India is a country that holds rich cultural and biological diversity. When we look into the broad spectrum of biodiversity we cannot neglect the human dimension. The solution to many conservation problems is to involve the local peoples in efforts and this can be done in many ways. People can be employed as local guides. They can also contribute as patrol guards to check against poaching or illegal felling of timber. Most importantly, local knowledge of flora and fauna can be used to create management plans incorporating traditional methods and customs of protection.

If you would like to contribute to the Biodiversity 100 Campaign, follow the instructions on the Guardian Biodiversity 100 Campaign website, and submit your recommendations online. Make sure that you send us a copy of your action (editor@currentconservation.org), and we will publish them in the following issues.

For details, log on to: http://www.guardian. co.uk/environment/series/biodiversity-100 http://www.currentconservation.org/ biodiversity100

Biodiversity 100 attracted a lot of comments, many of which applied to India as well as other countries. Of these, the ones presented by the campaign to the Convention on Biological Diversity meet in Nagoya, Japan are summarised below. These were also sent in an open letter to the Environment Minister, Shri Jairam Ramesh.

  1. Stop forest destruction to protect the lion-tailed macaque
  2. Ban shark “finning” at sea

Excerpts of some of the other actions recommended for countries including India:

  • Enforcement measures to reduce trawl related mortality over the years haven’t neither been effectively implemented nor have the demands of the fisher folk involved in the process been sought in bringing out an effective An interdisciplinary approach towards turtle conservation as well as alternate solutions for the fisher folk to compensate their losses is required to effectively control the issue.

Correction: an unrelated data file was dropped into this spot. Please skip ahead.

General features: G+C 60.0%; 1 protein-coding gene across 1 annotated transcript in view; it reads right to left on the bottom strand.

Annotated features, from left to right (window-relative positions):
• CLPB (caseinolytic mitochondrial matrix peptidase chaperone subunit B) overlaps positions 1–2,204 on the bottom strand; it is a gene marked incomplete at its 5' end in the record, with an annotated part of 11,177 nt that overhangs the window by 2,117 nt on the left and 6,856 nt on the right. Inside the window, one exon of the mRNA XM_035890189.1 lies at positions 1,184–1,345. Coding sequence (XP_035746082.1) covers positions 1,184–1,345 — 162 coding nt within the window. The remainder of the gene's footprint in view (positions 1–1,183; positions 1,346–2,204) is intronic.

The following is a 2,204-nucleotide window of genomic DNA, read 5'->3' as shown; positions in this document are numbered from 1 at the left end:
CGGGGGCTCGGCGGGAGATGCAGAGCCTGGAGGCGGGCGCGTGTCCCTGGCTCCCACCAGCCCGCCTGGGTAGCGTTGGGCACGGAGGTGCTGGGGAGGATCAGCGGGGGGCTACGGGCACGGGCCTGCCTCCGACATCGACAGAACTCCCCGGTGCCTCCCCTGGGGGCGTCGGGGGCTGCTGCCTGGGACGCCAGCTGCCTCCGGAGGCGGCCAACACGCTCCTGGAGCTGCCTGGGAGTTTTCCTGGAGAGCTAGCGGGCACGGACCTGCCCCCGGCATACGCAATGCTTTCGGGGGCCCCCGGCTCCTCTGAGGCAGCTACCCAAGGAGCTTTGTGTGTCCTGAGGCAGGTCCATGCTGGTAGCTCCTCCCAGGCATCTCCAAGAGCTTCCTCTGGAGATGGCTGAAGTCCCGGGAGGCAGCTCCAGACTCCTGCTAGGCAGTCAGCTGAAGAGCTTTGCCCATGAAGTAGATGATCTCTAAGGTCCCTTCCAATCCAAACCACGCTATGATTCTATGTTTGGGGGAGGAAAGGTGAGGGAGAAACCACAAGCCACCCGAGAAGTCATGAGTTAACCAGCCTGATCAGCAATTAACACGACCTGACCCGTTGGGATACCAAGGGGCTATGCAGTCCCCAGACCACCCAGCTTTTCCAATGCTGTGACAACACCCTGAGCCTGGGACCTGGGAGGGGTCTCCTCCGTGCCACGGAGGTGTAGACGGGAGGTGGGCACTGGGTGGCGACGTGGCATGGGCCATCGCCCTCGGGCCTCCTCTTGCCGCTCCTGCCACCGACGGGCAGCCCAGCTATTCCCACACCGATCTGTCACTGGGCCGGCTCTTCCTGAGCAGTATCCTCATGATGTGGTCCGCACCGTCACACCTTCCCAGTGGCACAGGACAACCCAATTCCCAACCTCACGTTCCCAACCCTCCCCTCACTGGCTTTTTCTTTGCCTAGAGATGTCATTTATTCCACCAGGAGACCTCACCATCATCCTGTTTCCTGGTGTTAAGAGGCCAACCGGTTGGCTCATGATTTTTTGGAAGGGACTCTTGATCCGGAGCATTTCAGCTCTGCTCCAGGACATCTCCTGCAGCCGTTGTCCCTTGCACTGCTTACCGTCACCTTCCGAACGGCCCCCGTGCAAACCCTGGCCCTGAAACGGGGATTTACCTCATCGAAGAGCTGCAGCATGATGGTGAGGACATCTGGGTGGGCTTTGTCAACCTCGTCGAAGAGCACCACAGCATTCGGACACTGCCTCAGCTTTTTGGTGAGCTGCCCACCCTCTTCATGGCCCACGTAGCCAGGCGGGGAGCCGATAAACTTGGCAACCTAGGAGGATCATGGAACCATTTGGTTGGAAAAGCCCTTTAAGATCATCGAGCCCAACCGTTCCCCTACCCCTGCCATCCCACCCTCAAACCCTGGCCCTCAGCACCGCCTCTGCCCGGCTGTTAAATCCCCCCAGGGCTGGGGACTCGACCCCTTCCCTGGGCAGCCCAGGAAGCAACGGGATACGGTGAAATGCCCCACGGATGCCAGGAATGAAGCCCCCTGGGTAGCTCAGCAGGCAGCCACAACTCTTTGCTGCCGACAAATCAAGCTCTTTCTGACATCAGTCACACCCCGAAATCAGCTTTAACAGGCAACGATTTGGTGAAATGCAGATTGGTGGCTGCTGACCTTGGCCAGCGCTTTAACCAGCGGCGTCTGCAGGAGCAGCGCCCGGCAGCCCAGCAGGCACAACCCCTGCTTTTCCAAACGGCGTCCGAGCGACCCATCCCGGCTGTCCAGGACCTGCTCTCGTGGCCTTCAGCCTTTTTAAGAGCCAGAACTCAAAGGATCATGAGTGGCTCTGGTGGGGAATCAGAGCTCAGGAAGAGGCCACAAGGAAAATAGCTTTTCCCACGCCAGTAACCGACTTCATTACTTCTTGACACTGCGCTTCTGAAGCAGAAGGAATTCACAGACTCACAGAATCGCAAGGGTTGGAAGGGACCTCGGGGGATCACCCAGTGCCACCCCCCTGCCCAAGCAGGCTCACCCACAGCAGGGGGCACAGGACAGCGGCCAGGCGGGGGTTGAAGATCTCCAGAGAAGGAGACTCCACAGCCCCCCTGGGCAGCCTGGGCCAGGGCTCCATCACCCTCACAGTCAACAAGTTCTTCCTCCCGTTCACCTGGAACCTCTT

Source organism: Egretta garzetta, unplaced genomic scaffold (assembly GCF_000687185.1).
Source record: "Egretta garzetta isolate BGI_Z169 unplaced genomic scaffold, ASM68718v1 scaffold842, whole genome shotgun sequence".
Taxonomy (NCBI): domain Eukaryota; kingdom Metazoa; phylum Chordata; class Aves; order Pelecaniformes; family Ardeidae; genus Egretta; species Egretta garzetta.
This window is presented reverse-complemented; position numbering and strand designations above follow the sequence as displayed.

• Ban or severely restrict international
  • Ban all whaling.Without
  • Legislate against [unsterilised] ballast water discharge and encour- age
  • Create well-policed wildlife migration corridors in areas at risk from climate disruption and/or human
  • Make organic food production compulsory; ban production of environmental toxins; declare the release of toxins into the environ- ment an international
  • Consume Legislate against product disposability and waste encouragement; find ways to promote longevity in products.These should be criminal acts of eco vandalism. Zero waste.
  • Create national laws (and subsequent treaties) that radically re- duce the size and power of multinational Mega-corps are the primary drivers of unsustainable consumption, eco-social havoc, sabotage of environmental treaties, governmental corruption, widening inequality and endless wars.
  • Support sound, scientifically-based habitat restoration